Any Kelly supporter who knows that this is what the Commission found, but continues to claim the Kellys were persecuted needs to explain how the Commission got it so wrong. They took evidence from all kinds of people over many months and even visited Ellen Kelly in her own home, and they concluded not that there was hardly any evidence or only weak evidence of Kelly persecution but that there was NO evidence. Kelly supporters never fail to mention and applaud adverse findings that the Commission made about various Police, but when it comes to this finding, the finding that there was no police persecution of the Kellys, the sympathisers turn a deaf ear, and pretend it was never said. Denial, in other words.
Either they accept the authority of the Commission and all its findings, or they dismiss the entire thing – theres nothing credible about cherry picking findings they like and disregarding ones they don’t.
The other awful problem the people have who believe Ned Kelly ‘stood up’ for his family, is that when you look at what he actually did for his family, very little of it seems to be about ‘standing up’ for them.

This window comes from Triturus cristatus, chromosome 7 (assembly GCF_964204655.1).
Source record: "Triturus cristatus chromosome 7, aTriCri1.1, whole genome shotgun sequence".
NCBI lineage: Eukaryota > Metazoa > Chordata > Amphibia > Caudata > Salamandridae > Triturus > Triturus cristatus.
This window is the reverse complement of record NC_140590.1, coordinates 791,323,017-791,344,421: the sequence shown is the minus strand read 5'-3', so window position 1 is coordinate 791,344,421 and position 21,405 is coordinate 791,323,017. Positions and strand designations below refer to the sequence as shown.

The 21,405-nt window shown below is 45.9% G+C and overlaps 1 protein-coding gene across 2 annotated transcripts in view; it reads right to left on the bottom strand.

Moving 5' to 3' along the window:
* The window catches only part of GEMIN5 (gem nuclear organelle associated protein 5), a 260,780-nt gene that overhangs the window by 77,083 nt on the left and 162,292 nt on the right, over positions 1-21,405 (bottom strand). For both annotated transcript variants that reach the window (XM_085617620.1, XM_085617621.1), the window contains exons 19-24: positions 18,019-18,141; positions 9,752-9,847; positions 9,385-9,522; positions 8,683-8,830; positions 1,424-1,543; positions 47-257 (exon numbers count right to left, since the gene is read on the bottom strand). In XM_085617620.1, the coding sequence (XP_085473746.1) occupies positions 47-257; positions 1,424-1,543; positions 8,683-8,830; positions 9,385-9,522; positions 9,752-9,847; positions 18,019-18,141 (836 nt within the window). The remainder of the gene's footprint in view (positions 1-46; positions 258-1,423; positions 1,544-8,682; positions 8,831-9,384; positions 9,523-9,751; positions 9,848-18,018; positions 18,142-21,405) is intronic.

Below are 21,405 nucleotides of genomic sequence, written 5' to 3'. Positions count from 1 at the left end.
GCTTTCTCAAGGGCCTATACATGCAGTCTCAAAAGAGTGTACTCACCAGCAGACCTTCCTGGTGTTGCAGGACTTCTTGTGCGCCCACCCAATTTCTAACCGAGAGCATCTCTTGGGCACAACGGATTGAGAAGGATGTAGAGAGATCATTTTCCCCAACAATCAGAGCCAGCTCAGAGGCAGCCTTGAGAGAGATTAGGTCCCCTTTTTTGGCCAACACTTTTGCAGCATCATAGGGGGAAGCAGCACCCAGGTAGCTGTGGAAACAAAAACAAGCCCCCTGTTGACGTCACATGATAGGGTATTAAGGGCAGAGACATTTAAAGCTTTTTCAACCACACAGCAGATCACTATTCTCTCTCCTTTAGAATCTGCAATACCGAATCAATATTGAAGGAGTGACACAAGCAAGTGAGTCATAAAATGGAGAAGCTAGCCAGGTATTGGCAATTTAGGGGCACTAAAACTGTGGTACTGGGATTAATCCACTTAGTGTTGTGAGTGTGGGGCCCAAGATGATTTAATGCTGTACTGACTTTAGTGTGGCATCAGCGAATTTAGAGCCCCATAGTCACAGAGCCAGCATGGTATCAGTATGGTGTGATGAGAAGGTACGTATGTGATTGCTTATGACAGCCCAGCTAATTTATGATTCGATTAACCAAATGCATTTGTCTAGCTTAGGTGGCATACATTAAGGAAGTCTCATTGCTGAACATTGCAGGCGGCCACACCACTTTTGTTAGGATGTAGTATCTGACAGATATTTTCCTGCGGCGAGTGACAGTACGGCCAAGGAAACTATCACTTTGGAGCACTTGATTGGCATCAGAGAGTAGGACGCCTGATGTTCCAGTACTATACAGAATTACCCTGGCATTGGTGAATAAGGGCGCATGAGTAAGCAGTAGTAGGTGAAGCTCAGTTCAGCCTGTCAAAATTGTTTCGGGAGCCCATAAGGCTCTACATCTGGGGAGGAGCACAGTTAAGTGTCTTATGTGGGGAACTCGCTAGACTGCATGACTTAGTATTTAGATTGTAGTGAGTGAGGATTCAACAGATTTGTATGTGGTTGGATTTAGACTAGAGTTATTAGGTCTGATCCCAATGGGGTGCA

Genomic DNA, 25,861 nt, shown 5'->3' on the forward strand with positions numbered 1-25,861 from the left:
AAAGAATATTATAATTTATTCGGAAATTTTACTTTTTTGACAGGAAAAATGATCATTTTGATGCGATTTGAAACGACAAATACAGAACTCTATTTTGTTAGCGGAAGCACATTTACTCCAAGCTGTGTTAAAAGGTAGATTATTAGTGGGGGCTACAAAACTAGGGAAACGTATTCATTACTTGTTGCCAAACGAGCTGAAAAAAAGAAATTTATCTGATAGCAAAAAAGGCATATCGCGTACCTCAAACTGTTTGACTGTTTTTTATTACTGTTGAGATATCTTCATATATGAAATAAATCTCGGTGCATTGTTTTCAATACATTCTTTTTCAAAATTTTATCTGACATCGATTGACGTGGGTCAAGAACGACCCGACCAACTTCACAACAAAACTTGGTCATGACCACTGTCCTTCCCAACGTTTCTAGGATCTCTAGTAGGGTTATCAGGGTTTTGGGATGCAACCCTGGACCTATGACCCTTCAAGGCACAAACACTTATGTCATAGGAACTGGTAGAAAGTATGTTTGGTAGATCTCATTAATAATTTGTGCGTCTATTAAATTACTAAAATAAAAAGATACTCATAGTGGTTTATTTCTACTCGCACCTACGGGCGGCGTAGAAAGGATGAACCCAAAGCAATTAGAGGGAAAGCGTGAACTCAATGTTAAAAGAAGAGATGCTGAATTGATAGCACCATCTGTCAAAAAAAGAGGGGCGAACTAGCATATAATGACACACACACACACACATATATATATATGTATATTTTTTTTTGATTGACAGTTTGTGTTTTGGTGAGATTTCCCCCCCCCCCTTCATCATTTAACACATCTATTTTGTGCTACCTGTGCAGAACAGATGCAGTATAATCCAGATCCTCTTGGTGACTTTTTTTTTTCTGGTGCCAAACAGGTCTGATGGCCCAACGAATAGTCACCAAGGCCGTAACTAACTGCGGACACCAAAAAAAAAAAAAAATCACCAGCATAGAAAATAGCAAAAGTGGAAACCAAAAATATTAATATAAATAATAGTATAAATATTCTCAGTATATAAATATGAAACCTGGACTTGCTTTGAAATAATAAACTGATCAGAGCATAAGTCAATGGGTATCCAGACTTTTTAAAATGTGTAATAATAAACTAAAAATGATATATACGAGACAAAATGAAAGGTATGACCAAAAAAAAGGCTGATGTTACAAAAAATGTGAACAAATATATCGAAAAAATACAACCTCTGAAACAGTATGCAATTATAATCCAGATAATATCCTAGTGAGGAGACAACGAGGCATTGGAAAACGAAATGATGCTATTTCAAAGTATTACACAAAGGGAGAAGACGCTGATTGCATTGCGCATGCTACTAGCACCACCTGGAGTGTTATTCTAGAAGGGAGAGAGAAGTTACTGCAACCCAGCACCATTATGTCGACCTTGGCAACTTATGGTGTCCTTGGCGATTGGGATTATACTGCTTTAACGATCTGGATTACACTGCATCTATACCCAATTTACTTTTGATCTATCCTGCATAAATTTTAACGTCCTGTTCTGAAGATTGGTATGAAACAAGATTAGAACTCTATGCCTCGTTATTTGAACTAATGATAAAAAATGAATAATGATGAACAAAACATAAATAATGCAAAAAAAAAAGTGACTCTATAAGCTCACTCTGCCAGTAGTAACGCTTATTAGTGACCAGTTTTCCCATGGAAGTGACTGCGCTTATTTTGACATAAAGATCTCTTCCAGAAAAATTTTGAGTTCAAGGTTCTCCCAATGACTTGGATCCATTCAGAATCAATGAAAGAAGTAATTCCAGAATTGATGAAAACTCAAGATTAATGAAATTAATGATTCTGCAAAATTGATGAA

Take the incident between Ned and the McCormicks, that resulted in Ned Kellys first imprisonment, in 1871, when Ned was 15. Neds involvement in this dispute was entirely gratuitous, and it had nothing at all to do with sticking up for his family, but as a result of it he was sentenced to three months hard labour for ‘violent assault’ plus a £10 fine or three months hard labour for ‘sending indecent letters to a female’. He was also to provide three £20 sureties ‘to keep the peace towards McCormick and his wife’. After the sureties were paid, his family couldn’t find the last £10, so he ended up going inside for six months instead of three. So Neds support for his mother consisted of brawling in public that resulted in her entire savings being expended, and her oldest son locked up and of no use to her at all for six months. Great help indeed!